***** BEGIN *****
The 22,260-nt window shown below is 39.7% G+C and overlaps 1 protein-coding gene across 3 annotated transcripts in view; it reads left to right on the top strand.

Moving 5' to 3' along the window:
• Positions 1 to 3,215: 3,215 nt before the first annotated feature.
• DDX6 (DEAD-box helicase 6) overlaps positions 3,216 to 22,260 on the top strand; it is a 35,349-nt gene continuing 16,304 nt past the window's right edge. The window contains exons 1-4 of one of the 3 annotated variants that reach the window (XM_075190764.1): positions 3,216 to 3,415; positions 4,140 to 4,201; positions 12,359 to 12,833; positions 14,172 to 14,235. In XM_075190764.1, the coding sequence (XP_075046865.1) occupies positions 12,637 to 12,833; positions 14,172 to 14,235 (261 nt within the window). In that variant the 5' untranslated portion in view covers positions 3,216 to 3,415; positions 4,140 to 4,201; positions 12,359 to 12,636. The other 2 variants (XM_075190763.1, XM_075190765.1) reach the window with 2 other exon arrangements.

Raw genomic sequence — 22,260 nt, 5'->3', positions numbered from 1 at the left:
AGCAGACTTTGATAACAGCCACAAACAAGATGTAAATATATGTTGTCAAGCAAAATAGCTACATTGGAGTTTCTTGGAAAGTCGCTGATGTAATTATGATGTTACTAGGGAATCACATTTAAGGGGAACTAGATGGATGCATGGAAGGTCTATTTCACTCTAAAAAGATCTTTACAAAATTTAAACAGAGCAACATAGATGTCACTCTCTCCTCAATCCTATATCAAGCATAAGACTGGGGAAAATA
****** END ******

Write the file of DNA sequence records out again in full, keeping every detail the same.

The 22,260-nt window shown below is 39.7% G+C and overlaps 1 protein-coding gene across 3 annotated transcripts in view; it reads left to right on the top strand.

Moving 5' to 3' along the window:
• Positions 1 to 3,215: 3,215 nt before the first annotated feature.
• DDX6 (DEAD-box helicase 6) overlaps positions 3,216 to 22,260 on the top strand; it is a 35,349-nt gene continuing 16,304 nt past the window's right edge. The window contains exons 1-4 of one of the 3 annotated variants that reach the window (XM_075190764.1): positions 3,216 to 3,415; positions 4,140 to 4,201; positions 12,359 to 12,833; positions 14,172 to 14,235. In XM_075190764.1, the coding sequence (XP_075046865.1) occupies positions 12,637 to 12,833; positions 14,172 to 14,235 (261 nt within the window). In that variant the 5' untranslated portion in view covers positions 3,216 to 3,415; positions 4,140 to 4,201; positions 12,359 to 12,636. The other 2 variants (XM_075190763.1, XM_075190765.1) reach the window with 2 other exon arrangements.

Raw genomic sequence — 22,260 nt, 5'->3', positions numbered from 1 at the left:
AGCAGACTTTGATAACAGCCACAAACAAGATGTAAATATATGTTGTCAAGCAAAATAGCTACATTGGAGTTTCTTGGAAAGTCGCTGATGTAATTATGATGTTACTAGGGAATCACATTTAAGGGGAACTAGATGGATGCATGGAAGGTCTATTTCACTCTAAAAAGATCTTTACAAAATTTAAACAGAGCAACATAGATGTCACTCTCTCCTCAATCCTATATCAAGCATAAGACTGGGGAAAATA